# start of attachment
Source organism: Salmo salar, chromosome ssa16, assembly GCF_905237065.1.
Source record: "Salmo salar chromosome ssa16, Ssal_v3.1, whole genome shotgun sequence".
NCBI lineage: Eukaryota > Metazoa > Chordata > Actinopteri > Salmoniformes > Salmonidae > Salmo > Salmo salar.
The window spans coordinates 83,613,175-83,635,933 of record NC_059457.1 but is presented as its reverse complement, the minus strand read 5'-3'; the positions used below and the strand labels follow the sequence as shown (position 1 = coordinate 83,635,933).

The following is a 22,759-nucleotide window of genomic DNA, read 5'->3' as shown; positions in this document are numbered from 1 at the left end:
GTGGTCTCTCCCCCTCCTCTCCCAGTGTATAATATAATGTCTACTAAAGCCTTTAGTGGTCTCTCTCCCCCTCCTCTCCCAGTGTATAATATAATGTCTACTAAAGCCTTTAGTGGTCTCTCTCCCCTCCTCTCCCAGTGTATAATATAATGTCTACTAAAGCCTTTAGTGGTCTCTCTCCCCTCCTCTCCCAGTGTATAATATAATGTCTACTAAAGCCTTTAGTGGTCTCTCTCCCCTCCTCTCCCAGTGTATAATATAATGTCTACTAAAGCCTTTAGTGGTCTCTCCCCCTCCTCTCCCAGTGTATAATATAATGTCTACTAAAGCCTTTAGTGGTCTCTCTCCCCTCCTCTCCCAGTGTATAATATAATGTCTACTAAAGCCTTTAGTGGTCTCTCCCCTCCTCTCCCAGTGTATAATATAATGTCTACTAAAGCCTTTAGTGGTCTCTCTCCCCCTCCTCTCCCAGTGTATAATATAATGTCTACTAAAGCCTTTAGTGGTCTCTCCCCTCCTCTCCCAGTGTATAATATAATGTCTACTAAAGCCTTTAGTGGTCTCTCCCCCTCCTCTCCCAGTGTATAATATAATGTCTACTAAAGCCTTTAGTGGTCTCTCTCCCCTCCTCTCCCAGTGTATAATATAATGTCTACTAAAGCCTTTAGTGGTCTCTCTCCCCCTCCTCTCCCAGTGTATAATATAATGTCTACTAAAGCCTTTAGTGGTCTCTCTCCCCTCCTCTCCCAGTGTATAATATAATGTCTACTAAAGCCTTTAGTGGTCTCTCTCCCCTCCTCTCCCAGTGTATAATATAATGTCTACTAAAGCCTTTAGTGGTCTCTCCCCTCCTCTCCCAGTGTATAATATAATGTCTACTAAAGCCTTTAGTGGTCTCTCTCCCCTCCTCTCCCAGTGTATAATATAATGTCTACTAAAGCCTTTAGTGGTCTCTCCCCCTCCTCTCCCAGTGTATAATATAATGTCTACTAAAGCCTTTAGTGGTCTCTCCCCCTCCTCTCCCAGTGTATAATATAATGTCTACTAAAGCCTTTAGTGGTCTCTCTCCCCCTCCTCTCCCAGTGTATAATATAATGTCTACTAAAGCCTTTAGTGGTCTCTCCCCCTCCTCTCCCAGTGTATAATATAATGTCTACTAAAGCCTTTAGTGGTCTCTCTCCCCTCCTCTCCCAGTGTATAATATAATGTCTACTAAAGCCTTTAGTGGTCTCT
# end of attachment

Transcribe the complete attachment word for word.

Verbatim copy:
Source organism: Salmo salar, chromosome ssa16, assembly GCF_905237065.1.
Source record: "Salmo salar chromosome ssa16, Ssal_v3.1, whole genome shotgun sequence".
NCBI lineage: Eukaryota > Metazoa > Chordata > Actinopteri > Salmoniformes > Salmonidae > Salmo > Salmo salar.
The window spans coordinates 83,613,175-83,635,933 of record NC_059457.1 but is presented as its reverse complement, the minus strand read 5'-3'; the positions used below and the strand labels follow the sequence as shown (position 1 = coordinate 83,635,933).

The following is a 22,759-nucleotide window of genomic DNA, read 5'->3' as shown; positions in this document are numbered from 1 at the left end:
GTGGTCTCTCCCCCTCCTCTCCCAGTGTATAATATAATGTCTACTAAAGCCTTTAGTGGTCTCTCTCCCCCTCCTCTCCCAGTGTATAATATAATGTCTACTAAAGCCTTTAGTGGTCTCTCTCCCCTCCTCTCCCAGTGTATAATATAATGTCTACTAAAGCCTTTAGTGGTCTCTCTCCCCTCCTCTCCCAGTGTATAATATAATGTCTACTAAAGCCTTTAGTGGTCTCTCTCCCCTCCTCTCCCAGTGTATAATATAATGTCTACTAAAGCCTTTAGTGGTCTCTCCCCCTCCTCTCCCAGTGTATAATATAATGTCTACTAAAGCCTTTAGTGGTCTCTCTCCCCTCCTCTCCCAGTGTATAATATAATGTCTACTAAAGCCTTTAGTGGTCTCTCCCCTCCTCTCCCAGTGTATAATATAATGTCTACTAAAGCCTTTAGTGGTCTCTCTCCCCCTCCTCTCCCAGTGTATAATATAATGTCTACTAAAGCCTTTAGTGGTCTCTCCCCTCCTCTCCCAGTGTATAATATAATGTCTACTAAAGCCTTTAGTGGTCTCTCCCCCTCCTCTCCCAGTGTATAATATAATGTCTACTAAAGCCTTTAGTGGTCTCTCTCCCCTCCTCTCCCAGTGTATAATATAATGTCTACTAAAGCCTTTAGTGGTCTCTCTCCCCCTCCTCTCCCAGTGTATAATATAATGTCTACTAAAGCCTTTAGTGGTCTCTCTCCCCTCCTCTCCCAGTGTATAATATAATGTCTACTAAAGCCTTTAGTGGTCTCTCTCCCCTCCTCTCCCAGTGTATAATATAATGTCTACTAAAGCCTTTAGTGGTCTCTCCCCTCCTCTCCCAGTGTATAATATAATGTCTACTAAAGCCTTTAGTGGTCTCTCTCCCCTCCTCTCCCAGTGTATAATATAATGTCTACTAAAGCCTTTAGTGGTCTCTCCCCCTCCTCTCCCAGTGTATAATATAATGTCTACTAAAGCCTTTAGTGGTCTCTCCCCCTCCTCTCCCAGTGTATAATATAATGTCTACTAAAGCCTTTAGTGGTCTCTCTCCCCCTCCTCTCCCAGTGTATAATATAATGTCTACTAAAGCCTTTAGTGGTCTCTCCCCCTCCTCTCCCAGTGTATAATATAATGTCTACTAAAGCCTTTAGTGGTCTCTCTCCCCTCCTCTCCCAGTGTATAATATAATGTCTACTAAAGCCTTTAGTGGTCTCT